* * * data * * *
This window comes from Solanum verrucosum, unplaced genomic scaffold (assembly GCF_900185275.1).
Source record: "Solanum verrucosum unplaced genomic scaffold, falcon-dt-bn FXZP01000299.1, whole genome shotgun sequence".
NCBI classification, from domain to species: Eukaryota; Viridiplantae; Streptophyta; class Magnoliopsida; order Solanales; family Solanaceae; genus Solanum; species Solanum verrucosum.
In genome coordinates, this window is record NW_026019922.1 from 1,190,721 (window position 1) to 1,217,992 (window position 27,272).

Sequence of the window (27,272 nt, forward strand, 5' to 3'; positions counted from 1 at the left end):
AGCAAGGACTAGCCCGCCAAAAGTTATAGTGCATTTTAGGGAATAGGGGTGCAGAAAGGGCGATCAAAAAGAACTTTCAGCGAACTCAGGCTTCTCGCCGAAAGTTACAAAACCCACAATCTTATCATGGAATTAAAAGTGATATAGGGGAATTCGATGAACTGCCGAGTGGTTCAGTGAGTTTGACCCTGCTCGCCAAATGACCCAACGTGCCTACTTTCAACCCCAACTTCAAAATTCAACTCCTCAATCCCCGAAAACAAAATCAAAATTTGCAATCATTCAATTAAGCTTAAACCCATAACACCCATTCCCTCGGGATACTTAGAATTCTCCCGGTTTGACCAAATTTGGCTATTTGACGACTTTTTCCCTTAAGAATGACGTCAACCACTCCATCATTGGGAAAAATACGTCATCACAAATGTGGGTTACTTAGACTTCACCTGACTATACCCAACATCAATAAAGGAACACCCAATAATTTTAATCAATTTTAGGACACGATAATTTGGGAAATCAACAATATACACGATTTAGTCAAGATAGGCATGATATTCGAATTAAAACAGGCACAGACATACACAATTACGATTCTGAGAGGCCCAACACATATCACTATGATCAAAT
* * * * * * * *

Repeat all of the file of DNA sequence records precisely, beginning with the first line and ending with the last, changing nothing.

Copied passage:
This window comes from Solanum verrucosum, unplaced genomic scaffold (assembly GCF_900185275.1).
Source record: "Solanum verrucosum unplaced genomic scaffold, falcon-dt-bn FXZP01000299.1, whole genome shotgun sequence".
NCBI classification, from domain to species: Eukaryota; Viridiplantae; Streptophyta; class Magnoliopsida; order Solanales; family Solanaceae; genus Solanum; species Solanum verrucosum.
In genome coordinates, this window is record NW_026019922.1 from 1,190,721 (window position 1) to 1,217,992 (window position 27,272).

Sequence of the window (27,272 nt, forward strand, 5' to 3'; positions counted from 1 at the left end):
AGCAAGGACTAGCCCGCCAAAAGTTATAGTGCATTTTAGGGAATAGGGGTGCAGAAAGGGCGATCAAAAAGAACTTTCAGCGAACTCAGGCTTCTCGCCGAAAGTTACAAAACCCACAATCTTATCATGGAATTAAAAGTGATATAGGGGAATTCGATGAACTGCCGAGTGGTTCAGTGAGTTTGACCCTGCTCGCCAAATGACCCAACGTGCCTACTTTCAACCCCAACTTCAAAATTCAACTCCTCAATCCCCGAAAACAAAATCAAAATTTGCAATCATTCAATTAAGCTTAAACCCATAACACCCATTCCCTCGGGATACTTAGAATTCTCCCGGTTTGACCAAATTTGGCTATTTGACGACTTTTTCCCTTAAGAATGACGTCAACCACTCCATCATTGGGAAAAATACGTCATCACAAATGTGGGTTACTTAGACTTCACCTGACTATACCCAACATCAATAAAGGAACACCCAATAATTTTAATCAATTTTAGGACACGATAATTTGGGAAATCAACAATATACACGATTTAGTCAAGATAGGCATGATATTCGAATTAAAACAGGCACAGACATACACAATTACGATTCTGAGAGGCCCAACACATATCACTATGATCAAAT